In my mind, that’s it’s own kind of failure. Failure to live up to one’s potential. It’s a choice unto itself. I respect the right of many to make that choice, even as I feel sad for what they might have been were they willing to take a few risks; to fail a few times and pick themselves back up to try again.

We Need More Kindness, Less Greatness

https://www.flickr.com/photos/jkfjellestad/17408694382/in/photolist-swm7k9-5RUVz2-mJjTbx-5RZcQG-LaVetu-ehWSkL-mJjNaa-mJncXh-UQc1nx-mJkdTR-mJnhJS-UNopBe-TLtd22-UnTzSt-UKUNfQ-TvXc6r-UWzrjN-g9uykn-H7hkTY-27dmuiJ-dPKPg5-StARkr-H28Np7-TLyHW2-SasSyJ-ovj4Jg-TDQz2w-g9v3mc-H7rXSy-UWEf8E-qxwgcP-X7uFem-TyrPG7-g9uRij-g9vmqr-TLF3sZ-683YTJ-4DjRMh-5R69WX-eiwKNy-873BnY-787D4h-g9vKLK-UWGbnj-TytBPA-p92cJn-Ufcsfy-URnUfu-TrXPo4-UMmQvhWhat I don’t respect is those who take advantage of the ones who are desperate to belong; to fit in. They’re the villains in the piece. They thrive on slogans masking battle cries. It’s in their best interests to gather people behind a cause they don’t truly understand, and which isn’t even in their best interests.

Are we really Making America Great Again? Or are we creating a populous of conformists who’ve convinced themselves someone else is acting in their best interests. Are they ignoring the evidence before their own eyes as they rally to hate who they’re told to hate and revere those who have already sold them down the river?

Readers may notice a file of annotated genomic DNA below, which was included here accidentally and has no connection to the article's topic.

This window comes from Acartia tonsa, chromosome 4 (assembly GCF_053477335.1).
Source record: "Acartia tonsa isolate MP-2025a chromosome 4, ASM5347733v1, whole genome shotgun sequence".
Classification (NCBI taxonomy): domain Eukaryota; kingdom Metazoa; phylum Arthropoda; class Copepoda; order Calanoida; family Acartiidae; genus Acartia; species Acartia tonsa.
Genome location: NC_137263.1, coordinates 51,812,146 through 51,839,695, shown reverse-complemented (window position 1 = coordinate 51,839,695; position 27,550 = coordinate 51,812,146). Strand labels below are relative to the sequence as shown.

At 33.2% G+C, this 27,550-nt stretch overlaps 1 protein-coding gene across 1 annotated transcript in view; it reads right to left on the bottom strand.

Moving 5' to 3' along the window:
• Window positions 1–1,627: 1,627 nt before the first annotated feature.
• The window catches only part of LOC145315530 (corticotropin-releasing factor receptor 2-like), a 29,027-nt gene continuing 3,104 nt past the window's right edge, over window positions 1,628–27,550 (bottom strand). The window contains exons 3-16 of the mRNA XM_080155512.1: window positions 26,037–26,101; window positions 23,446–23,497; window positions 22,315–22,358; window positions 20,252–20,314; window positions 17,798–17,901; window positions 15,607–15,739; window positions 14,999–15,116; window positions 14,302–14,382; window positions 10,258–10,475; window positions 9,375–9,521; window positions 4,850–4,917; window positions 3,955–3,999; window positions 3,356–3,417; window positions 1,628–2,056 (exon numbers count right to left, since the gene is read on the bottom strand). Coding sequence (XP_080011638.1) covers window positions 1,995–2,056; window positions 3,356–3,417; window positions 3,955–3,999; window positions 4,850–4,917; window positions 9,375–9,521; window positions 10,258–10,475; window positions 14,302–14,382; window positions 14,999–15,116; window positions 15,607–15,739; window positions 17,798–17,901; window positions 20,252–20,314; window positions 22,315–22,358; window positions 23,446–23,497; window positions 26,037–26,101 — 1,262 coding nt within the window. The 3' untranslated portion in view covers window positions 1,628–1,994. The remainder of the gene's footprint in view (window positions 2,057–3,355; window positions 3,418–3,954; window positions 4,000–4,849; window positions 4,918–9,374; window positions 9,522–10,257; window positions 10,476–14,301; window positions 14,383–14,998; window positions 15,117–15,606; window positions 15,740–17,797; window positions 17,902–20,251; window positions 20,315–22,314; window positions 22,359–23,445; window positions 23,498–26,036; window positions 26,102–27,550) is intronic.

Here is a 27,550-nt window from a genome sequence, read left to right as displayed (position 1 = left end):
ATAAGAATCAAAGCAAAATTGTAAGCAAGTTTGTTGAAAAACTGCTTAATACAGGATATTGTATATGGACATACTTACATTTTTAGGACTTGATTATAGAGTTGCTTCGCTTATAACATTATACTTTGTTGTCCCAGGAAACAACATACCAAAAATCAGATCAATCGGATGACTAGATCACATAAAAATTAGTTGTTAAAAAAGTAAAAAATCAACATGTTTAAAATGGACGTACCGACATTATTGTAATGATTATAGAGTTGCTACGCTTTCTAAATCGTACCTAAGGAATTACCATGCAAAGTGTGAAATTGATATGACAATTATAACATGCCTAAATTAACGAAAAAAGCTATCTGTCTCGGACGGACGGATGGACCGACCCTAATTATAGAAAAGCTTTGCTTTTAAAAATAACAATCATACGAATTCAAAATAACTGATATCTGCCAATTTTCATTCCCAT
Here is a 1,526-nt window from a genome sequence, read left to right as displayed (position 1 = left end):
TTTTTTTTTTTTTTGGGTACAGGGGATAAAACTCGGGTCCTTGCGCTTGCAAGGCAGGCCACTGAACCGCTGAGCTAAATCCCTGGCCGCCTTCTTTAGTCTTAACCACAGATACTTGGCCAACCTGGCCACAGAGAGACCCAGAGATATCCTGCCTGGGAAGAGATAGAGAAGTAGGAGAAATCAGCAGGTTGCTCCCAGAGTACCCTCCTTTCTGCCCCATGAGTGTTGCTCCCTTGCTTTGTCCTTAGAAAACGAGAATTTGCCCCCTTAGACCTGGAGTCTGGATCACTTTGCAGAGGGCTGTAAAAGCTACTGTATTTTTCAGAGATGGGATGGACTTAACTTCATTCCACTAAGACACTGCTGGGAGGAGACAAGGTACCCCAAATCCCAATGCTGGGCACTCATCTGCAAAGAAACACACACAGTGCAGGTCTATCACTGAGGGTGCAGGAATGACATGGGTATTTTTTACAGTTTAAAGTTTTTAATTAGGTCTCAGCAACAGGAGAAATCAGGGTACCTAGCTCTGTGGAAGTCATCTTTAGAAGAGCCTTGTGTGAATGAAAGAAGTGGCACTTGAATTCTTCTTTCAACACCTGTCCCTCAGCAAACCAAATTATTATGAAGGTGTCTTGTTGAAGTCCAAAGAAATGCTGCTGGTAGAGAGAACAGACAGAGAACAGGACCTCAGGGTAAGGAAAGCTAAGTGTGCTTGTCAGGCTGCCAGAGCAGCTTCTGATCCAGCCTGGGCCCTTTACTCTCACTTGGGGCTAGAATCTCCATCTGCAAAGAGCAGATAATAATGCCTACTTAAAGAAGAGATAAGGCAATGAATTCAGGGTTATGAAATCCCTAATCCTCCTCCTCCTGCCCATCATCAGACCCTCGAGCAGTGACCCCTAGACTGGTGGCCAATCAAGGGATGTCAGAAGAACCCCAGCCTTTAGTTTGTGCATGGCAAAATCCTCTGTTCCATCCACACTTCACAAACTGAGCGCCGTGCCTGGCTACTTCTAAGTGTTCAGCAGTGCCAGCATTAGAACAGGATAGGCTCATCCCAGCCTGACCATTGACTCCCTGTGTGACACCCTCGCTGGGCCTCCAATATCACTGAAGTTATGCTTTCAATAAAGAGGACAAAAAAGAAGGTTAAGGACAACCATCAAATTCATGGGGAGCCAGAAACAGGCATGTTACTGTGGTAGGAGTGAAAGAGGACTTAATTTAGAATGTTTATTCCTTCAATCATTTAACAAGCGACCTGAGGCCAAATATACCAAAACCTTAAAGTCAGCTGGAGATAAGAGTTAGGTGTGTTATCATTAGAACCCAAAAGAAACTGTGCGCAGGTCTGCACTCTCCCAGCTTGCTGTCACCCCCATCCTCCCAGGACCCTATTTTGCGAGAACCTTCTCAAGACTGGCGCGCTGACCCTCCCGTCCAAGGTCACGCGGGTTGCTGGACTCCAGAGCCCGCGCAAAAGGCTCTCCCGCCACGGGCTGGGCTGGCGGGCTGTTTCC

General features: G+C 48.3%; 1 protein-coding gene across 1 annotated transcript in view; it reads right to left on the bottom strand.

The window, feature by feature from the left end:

I’m with those who’ve altered the phrase a bit. Let’s Make America Kind Again.

Grateful for Examples and Lessons

My gratitudes today are:

  1. I’m grateful for the choices I’ve made and the bruises I’ve earned along the way. My road may be rockier, but I have the satisfaction of knowing my decisions, successes, and failures are my own.
  2. I’m grateful for diversity. There’s so much we can learn from people with different backgrounds, outlooks, and beliefs if we stop to listen rather than beat into submission.
  3. I’m grateful for learning to belong without losing myself.
  4. I’m grateful I’ve found a group of friends; a community which values uniqueness.
  5. I’m grateful for abundance; friendship, community, support, individuality, joy, peace, health, harmony, balance, philanthropy, and prosperity for all.

Love and Light

 

About the Author

Sheri Conaway is a writer, blogger, ghostwriter, and an advocate for cats and mental health. Sheri believes in the Laws of Attraction, but only if you are a participant rather than just an observer. Her mission is to Make Vulnerable Beautiful and help entrepreneurs touch the souls of their readers and clients so they can increase their impact and their income. If you’d like to have her write for you, please visit her Hire Me page for more information. You can also find her on Facebook Sheri Levenstein-Conaway Author or in her new group, Putting Your Whole Heart Forward

I look forward to your comments.

Fill in your details below or click an icon to log in:

WordPress.com Logo

You are commenting using your WordPress.com account. Log Out /  Change )

Google photo

You are commenting using your Google account. Log Out /  Change )

Twitter picture

You are commenting using your Twitter account. Log Out /  Change )

Facebook photo

You are commenting using your Facebook account. Log Out /  Change )

Connecting to %s

This site uses Akismet to reduce spam. Learn how your comment data is processed.

Tag Cloud

%d bloggers like this: